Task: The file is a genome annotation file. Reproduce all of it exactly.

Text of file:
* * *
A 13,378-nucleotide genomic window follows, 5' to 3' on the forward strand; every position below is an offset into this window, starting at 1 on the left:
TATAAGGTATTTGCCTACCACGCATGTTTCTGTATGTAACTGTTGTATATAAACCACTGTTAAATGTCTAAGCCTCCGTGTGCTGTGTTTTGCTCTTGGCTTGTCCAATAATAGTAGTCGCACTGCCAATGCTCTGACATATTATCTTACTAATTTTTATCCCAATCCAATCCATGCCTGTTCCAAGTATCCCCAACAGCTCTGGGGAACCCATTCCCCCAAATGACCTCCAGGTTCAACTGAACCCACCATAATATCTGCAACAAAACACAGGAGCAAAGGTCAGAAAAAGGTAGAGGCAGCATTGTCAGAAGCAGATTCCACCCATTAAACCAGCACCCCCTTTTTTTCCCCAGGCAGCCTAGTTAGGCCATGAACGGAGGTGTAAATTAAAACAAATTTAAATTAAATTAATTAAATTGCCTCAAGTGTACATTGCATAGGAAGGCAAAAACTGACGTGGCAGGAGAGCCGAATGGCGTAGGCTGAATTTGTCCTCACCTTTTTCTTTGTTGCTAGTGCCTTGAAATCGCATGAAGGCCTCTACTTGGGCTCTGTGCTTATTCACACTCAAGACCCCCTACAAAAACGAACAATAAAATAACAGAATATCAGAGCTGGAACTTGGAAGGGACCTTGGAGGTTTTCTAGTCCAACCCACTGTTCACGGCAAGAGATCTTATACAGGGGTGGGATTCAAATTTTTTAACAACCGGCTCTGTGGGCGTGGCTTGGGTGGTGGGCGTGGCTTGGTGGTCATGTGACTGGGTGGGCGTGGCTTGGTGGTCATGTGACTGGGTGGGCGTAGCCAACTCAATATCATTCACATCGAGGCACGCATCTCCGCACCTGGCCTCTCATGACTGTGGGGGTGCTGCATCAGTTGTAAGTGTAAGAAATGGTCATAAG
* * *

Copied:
A 13,378-nucleotide genomic window follows, 5' to 3' on the forward strand; every position below is an offset into this window, starting at 1 on the left:
TATAAGGTATTTGCCTACCACGCATGTTTCTGTATGTAACTGTTGTATATAAACCACTGTTAAATGTCTAAGCCTCCGTGTGCTGTGTTTTGCTCTTGGCTTGTCCAATAATAGTAGTCGCACTGCCAATGCTCTGACATATTATCTTACTAATTTTTATCCCAATCCAATCCATGCCTGTTCCAAGTATCCCCAACAGCTCTGGGGAACCCATTCCCCCAAATGACCTCCAGGTTCAACTGAACCCACCATAATATCTGCAACAAAACACAGGAGCAAAGGTCAGAAAAAGGTAGAGGCAGCATTGTCAGAAGCAGATTCCACCCATTAAACCAGCACCCCCTTTTTTTCCCCAGGCAGCCTAGTTAGGCCATGAACGGAGGTGTAAATTAAAACAAATTTAAATTAAATTAATTAAATTGCCTCAAGTGTACATTGCATAGGAAGGCAAAAACTGACGTGGCAGGAGAGCCGAATGGCGTAGGCTGAATTTGTCCTCACCTTTTTCTTTGTTGCTAGTGCCTTGAAATCGCATGAAGGCCTCTACTTGGGCTCTGTGCTTATTCACACTCAAGACCCCCTACAAAAACGAACAATAAAATAACAGAATATCAGAGCTGGAACTTGGAAGGGACCTTGGAGGTTTTCTAGTCCAACCCACTGTTCACGGCAAGAGATCTTATACAGGGGTGGGATTCAAATTTTTTAACAACCGGCTCTGTGGGCGTGGCTTGGGTGGTGGGCGTGGCTTGGTGGTCATGTGACTGGGTGGGCGTGGCTTGGTGGTCATGTGACTGGGTGGGCGTAGCCAACTCAATATCATTCACATCGAGGCACGCATCTCCGCACCTGGCCTCTCATGACTGTGGGGGTGCTGCATCAGTTGTAAGTGTAAGAAATGGTCATAAG